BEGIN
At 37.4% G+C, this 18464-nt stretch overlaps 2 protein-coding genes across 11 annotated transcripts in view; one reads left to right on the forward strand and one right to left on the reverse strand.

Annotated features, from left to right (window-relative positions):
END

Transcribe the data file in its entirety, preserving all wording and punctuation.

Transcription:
At 37.4% G+C, this 18464-nt stretch overlaps 2 protein-coding genes across 11 annotated transcripts in view; one reads left to right on the forward strand and one right to left on the reverse strand.

Annotated features, from left to right (window-relative positions):